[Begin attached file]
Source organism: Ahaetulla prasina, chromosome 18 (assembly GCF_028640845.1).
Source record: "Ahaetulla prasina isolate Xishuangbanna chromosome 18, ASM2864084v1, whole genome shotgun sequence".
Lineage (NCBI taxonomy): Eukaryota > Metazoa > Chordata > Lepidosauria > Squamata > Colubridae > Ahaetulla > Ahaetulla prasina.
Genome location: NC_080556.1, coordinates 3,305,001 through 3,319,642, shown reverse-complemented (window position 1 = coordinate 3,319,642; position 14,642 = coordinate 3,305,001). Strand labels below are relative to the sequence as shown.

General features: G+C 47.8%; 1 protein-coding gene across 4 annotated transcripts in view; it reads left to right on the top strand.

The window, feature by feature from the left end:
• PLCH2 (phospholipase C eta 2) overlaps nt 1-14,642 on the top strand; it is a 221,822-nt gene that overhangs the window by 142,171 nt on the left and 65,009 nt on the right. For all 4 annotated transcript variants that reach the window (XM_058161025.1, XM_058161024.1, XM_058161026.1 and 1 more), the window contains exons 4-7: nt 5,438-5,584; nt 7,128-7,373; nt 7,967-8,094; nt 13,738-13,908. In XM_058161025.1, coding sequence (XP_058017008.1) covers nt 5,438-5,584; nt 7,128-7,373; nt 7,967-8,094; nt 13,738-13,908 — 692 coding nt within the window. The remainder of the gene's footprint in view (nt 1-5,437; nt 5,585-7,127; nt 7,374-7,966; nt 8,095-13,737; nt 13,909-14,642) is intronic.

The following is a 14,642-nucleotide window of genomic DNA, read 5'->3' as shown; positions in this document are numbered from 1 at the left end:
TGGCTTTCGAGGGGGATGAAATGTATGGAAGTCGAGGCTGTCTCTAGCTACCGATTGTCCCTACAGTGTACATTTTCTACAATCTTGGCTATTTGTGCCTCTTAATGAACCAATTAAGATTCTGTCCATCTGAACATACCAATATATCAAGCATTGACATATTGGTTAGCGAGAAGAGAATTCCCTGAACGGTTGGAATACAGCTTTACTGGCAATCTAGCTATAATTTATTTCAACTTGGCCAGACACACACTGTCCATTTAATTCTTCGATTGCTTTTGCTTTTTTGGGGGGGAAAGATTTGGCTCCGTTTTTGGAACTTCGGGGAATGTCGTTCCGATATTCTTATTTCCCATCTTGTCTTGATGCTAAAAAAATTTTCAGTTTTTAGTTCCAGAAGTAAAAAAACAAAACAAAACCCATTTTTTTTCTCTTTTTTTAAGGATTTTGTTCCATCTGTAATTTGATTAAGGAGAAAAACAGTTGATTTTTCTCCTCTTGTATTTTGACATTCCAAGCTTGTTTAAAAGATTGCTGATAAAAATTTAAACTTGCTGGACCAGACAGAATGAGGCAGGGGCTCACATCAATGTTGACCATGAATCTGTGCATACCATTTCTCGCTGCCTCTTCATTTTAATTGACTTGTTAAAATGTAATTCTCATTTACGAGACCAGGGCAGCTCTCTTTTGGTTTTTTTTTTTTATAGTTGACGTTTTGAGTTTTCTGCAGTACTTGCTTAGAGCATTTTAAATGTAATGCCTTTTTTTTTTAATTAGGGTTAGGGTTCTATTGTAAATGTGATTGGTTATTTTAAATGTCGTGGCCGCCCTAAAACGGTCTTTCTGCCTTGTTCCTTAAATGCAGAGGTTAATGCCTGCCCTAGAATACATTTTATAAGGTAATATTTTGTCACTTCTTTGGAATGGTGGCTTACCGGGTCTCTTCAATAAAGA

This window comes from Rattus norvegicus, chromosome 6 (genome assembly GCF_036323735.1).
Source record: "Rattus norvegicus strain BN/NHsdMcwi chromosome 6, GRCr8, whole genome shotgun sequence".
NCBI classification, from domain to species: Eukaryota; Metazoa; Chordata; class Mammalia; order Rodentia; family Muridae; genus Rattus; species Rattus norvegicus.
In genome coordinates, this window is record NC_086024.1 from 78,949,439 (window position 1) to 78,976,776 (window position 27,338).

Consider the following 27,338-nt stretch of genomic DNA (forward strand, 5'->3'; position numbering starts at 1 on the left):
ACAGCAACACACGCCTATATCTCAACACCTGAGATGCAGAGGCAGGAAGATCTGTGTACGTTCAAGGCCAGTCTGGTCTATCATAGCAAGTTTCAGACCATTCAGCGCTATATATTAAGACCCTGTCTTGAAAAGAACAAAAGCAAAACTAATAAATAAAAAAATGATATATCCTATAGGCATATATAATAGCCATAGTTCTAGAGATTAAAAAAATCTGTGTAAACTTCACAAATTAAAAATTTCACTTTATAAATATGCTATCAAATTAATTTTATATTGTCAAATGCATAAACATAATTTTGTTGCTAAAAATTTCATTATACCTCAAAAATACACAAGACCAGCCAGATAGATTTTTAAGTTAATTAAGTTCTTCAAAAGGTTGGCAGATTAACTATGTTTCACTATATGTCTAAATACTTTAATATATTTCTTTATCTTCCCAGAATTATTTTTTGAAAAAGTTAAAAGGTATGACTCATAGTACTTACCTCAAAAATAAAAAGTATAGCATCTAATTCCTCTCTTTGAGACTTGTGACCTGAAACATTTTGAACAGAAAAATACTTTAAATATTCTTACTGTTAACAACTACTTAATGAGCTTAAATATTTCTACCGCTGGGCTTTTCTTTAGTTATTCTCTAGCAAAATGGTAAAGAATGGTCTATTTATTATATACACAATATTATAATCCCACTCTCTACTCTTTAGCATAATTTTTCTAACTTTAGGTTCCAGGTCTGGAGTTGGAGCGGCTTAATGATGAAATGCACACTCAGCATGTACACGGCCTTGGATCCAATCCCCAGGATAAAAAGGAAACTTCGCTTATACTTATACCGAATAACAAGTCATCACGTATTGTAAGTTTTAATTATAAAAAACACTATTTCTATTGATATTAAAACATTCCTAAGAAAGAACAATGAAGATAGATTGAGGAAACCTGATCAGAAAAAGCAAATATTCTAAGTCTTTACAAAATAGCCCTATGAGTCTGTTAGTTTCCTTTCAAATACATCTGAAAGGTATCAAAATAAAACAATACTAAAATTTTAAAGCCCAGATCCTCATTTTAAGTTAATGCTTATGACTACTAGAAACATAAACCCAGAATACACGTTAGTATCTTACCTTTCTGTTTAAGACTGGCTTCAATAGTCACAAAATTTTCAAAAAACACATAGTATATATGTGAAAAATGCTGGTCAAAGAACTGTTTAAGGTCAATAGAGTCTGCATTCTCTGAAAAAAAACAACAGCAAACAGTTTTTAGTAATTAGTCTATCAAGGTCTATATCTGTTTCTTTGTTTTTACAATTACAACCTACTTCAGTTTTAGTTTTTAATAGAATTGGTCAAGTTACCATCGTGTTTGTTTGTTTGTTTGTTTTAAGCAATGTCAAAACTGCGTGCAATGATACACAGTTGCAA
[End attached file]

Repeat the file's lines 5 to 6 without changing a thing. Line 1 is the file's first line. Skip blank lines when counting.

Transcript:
General features: G+C 47.8%; 1 protein-coding gene across 4 annotated transcripts in view; it reads left to right on the top strand.

The window, feature by feature from the left end: